Weeks 38-40: Baby Is Almost Here!
You're in the very last stretch of pregnancy, and your doctor will do an exam at about 39 weeks to determine if you’re in labor yet or how long it will approximately take.
Weeks 41+: Baby Is Ready To Meet You!
In weeks 41 through 42, you're almost at the end of pregnancy—and chances are good that your baby will be born in three to four weeks! As your baby continues to gain weight you might feel some pressure on your hips as the baby drops back into position for delivery. You'll also notice that your baby's body will start producing more of its own fluids, which helps prepare it for birth. At this stage, your baby should be fully engaged in your pelvis, which means you won't be able to feel its head anymore. This is the sign that labor is very near, since it needs your baby to be in position for labor and delivery (also known as "dropping"). Your baby's skeleton will continue the process of hardening into real bone while his or her lungs become more mature in preparation for life outside the womb. Most babies are born by 42 weeks and will weigh about 7 ½ to 9 pounds.
How many trimesters are in a pregnancy?
You have three trimesters in pregnancy. The first pregnancy week is from the moment of conception to week 12. The second starts at weeks 13-28. The third finish up at 39+ weeks of your pregnancy when it's time for delivery, or if there are any problems during this final stage, most doctors will either induce labor or perform a C-section surgery.
What Happens During the First Trimester of the Pregnancy?
There is a lot that can happen during the first trimester. Usually, it's hard to tell if you are even pregnant until much later in your pregnancy journey. One of the most common and noticeable changes is morning sickness which usually subsides by week 12 or so of your pregnancy! Other early signs of pregnancy include frequent urination and nausea, breast tenderness, and mood swings, and, and low sex drive. Your body will also experience implantation bleeding around weeks six-seven when the embryo attaches itself to the uterine lining. Some other changes may be more difficult to notice, such as fatigue due to hormone fluctuations or experiencing an increase in appetite from hormones like progesterone kicking in too quickly.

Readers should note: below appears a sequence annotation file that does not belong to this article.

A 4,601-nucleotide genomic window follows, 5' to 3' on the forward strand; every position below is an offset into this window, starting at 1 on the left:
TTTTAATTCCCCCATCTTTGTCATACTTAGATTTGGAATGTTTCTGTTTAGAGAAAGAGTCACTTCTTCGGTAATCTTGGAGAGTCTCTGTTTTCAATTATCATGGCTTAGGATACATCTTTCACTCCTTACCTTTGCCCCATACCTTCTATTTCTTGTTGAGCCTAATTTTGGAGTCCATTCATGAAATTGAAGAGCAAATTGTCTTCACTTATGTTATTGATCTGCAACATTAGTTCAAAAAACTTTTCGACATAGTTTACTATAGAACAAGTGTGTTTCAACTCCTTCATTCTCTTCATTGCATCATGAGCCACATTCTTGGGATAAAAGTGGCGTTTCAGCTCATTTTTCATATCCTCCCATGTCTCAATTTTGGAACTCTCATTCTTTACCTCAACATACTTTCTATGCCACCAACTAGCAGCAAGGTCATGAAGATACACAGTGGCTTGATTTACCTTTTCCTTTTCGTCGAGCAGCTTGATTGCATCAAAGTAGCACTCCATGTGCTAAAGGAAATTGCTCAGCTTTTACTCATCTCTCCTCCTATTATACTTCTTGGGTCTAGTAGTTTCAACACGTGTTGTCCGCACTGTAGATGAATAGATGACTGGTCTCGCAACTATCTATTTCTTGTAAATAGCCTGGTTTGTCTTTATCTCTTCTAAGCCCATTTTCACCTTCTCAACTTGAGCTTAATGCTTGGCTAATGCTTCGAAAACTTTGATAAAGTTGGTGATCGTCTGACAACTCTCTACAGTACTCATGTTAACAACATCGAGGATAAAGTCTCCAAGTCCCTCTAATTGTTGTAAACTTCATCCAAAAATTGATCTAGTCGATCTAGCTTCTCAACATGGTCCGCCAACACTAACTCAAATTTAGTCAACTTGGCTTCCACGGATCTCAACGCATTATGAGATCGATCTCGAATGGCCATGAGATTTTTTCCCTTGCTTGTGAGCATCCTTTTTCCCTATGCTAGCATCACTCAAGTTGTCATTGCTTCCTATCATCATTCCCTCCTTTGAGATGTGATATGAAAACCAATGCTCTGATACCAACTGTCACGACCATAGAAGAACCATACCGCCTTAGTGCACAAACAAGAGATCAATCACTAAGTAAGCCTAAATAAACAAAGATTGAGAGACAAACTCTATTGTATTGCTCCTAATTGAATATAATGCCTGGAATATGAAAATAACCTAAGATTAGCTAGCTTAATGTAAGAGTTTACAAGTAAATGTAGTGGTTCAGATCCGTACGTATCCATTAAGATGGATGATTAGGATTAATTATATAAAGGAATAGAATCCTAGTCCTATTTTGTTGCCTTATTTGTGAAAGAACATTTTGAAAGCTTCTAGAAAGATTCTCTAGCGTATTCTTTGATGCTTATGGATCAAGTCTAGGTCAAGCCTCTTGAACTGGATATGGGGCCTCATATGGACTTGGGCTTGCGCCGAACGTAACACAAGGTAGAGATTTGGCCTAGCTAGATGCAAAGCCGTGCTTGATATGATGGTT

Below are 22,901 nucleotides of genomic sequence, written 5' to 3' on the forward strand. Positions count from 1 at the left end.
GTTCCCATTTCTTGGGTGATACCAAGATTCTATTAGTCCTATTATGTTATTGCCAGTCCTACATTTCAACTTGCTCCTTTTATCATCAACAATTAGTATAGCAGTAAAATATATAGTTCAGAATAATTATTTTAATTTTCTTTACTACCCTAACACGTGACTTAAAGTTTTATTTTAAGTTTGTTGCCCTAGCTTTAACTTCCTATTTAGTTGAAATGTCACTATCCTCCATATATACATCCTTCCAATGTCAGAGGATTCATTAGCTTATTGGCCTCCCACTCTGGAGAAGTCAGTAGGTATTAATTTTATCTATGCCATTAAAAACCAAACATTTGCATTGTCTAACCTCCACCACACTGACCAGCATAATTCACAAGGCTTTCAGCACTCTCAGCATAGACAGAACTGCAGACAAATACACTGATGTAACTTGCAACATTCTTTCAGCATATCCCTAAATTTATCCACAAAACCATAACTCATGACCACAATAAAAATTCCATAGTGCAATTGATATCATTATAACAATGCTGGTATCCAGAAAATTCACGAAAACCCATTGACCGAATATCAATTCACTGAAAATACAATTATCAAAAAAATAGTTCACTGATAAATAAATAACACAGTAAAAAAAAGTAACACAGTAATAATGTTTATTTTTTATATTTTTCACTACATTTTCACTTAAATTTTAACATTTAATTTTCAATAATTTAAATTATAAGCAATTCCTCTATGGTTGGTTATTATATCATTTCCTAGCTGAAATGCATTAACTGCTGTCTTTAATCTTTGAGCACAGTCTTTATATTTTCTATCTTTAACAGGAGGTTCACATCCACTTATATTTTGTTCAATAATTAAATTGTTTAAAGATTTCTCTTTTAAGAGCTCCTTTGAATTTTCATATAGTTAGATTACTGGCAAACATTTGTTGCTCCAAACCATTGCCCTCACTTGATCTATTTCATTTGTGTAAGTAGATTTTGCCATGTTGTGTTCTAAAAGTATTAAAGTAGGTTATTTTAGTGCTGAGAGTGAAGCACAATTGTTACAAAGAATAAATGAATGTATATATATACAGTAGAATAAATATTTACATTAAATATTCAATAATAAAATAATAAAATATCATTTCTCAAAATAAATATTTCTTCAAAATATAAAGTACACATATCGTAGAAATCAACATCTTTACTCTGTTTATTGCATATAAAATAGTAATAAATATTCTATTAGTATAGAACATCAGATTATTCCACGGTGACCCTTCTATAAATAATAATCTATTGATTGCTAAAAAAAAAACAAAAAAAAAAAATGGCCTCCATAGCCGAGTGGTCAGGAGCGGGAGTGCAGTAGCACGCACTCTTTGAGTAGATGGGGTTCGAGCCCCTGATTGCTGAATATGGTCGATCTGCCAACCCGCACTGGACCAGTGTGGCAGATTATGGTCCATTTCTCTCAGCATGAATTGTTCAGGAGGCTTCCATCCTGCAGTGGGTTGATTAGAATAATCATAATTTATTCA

In week three, your baby is only about ¼ inch long. Your womb will change shape as it expands in size--it's now a little pumpkin-like with one side larger than the other. In week four, you'll find that some women start having an increased sense of smell (especially for foods they crave) or cravings for strange things like chalk dust or dirt. The placenta has formed; this organ will provide nutrients and oxygen to both mother and child while balancing hormones throughout pregnancy. This new organ also produces a hormone called hCG (human chorionic gonadotropin), which is why many pregnant women experience nausea, vomiting, and breast tenderness.
What Happens During the Second Trimester of Pregnancy?
The second trimester can be fairly quick or drawn out depending on how your body reacts to hormones during this stage of pregnancy. You may experience an increase in appetite due to increased hormone levels that affect hunger signals, mood swings from all those changes happening with you and others around you. Also, you may notice breast tenderness due to increases in estrogen, which causes the breasts glands to enlarge for milk production, shortness of breath when lying down at night time because organs are moving into place and heartburn caused by acid reflux (stomach contents back up into the esophagus) usually happens in early stages than later weeks. As mentioned before, many changes are happening.
This is the second trimester, and it's a great time to start preparing for your baby. Ensure you have all your supplies ready such as diapers, clothes, crib sheets, car seat cover, and etcetera. This is also the stage where photographers may want to take pictures of mommy-to-be, so don't forget that camera! If you haven't already taken an appointment with a doctor or midwife, this would be a good time too because by now, they should know if everything's going well with pregnancy and give advice on any concerns you might have. The result will be worth every bit of effort you put in!